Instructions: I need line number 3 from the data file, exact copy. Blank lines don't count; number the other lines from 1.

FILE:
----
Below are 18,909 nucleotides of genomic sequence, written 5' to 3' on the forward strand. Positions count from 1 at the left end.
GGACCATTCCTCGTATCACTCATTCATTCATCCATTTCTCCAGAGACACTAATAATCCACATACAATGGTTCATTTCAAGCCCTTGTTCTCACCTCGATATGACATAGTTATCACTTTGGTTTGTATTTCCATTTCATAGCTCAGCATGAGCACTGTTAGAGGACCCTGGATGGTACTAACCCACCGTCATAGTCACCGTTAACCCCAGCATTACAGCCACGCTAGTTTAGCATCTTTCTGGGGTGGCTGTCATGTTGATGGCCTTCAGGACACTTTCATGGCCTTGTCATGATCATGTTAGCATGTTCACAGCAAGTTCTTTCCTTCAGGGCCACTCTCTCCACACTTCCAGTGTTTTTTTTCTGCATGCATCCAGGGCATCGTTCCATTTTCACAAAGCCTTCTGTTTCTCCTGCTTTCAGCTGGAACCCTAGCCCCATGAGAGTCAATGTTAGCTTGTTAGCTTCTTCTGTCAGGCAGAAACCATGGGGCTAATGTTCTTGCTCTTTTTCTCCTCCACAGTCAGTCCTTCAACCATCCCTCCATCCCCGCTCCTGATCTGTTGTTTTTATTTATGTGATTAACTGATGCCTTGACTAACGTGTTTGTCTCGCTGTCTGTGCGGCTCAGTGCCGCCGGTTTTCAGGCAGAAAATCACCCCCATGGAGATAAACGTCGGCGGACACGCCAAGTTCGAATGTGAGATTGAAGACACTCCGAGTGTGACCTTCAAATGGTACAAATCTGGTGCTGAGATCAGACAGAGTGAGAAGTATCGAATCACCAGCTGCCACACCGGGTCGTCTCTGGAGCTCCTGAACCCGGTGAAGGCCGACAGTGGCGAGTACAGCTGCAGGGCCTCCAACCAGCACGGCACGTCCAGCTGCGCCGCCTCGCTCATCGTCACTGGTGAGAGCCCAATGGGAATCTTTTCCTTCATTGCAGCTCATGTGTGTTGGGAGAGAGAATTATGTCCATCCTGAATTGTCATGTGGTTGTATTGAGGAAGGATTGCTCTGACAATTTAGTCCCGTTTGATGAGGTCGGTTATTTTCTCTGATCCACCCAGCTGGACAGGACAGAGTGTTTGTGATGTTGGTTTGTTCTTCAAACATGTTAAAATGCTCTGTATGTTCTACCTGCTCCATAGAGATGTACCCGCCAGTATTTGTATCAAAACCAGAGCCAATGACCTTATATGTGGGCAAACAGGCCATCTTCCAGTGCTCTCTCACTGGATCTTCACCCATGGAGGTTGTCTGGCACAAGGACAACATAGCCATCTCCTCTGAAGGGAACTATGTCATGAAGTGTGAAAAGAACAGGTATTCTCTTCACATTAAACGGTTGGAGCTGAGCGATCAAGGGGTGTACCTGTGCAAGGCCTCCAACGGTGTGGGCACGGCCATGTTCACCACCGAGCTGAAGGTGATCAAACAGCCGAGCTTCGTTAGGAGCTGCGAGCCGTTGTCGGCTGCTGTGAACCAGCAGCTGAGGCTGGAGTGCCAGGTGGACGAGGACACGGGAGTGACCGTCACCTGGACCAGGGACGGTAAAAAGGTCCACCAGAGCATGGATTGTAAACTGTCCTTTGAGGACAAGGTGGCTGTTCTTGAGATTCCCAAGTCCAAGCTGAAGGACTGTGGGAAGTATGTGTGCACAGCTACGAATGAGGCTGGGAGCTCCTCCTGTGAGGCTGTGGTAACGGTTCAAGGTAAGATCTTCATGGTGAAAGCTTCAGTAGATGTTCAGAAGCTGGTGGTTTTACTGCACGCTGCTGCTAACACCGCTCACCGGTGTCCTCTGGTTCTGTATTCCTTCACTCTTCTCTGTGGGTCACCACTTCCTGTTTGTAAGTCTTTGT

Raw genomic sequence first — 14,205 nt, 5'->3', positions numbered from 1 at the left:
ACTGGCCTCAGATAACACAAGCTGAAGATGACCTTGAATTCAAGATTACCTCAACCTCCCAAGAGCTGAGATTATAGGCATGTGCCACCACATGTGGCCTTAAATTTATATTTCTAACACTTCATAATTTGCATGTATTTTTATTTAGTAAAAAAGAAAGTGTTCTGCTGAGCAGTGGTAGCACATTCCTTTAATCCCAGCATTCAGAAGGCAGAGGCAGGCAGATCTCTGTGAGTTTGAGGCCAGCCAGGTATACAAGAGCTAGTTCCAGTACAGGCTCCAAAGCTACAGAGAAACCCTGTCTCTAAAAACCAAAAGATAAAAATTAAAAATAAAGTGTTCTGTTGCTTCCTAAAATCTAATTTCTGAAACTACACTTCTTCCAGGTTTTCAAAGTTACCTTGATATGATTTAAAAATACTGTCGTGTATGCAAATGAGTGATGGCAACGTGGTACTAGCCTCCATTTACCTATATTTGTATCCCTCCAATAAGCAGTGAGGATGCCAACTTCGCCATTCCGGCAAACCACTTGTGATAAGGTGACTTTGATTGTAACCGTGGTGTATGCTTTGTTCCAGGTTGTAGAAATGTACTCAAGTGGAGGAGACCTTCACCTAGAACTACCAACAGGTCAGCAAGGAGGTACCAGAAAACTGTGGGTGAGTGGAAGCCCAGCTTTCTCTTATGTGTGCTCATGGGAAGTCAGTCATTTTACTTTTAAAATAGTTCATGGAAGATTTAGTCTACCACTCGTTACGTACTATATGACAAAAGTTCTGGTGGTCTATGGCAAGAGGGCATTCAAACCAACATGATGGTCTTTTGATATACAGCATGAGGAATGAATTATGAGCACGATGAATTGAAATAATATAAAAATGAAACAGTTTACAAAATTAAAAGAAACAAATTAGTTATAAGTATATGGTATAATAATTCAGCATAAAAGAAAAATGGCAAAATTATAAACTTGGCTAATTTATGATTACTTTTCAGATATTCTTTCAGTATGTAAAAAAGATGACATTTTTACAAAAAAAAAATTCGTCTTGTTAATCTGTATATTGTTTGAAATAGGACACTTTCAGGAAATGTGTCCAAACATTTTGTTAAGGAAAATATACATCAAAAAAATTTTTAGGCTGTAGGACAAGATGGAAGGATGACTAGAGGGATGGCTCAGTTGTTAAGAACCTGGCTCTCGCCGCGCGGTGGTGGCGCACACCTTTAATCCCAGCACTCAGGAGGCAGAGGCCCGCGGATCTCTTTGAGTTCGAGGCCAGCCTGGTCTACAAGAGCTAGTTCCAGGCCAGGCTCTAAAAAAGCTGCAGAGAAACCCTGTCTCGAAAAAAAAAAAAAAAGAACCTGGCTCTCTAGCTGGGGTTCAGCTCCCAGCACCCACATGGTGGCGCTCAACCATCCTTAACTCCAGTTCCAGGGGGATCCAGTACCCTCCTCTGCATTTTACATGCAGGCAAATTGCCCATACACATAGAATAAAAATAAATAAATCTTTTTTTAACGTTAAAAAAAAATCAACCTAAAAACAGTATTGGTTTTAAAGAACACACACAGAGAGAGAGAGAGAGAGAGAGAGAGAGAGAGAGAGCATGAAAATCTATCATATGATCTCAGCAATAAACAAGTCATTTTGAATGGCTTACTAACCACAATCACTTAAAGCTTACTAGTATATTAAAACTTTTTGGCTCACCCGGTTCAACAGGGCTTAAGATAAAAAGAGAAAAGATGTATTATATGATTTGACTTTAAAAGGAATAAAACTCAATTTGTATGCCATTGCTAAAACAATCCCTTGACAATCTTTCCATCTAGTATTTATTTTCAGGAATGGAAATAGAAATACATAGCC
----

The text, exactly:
Raw genomic sequence first — 14,205 nt, 5'->3', positions numbered from 1 at the left: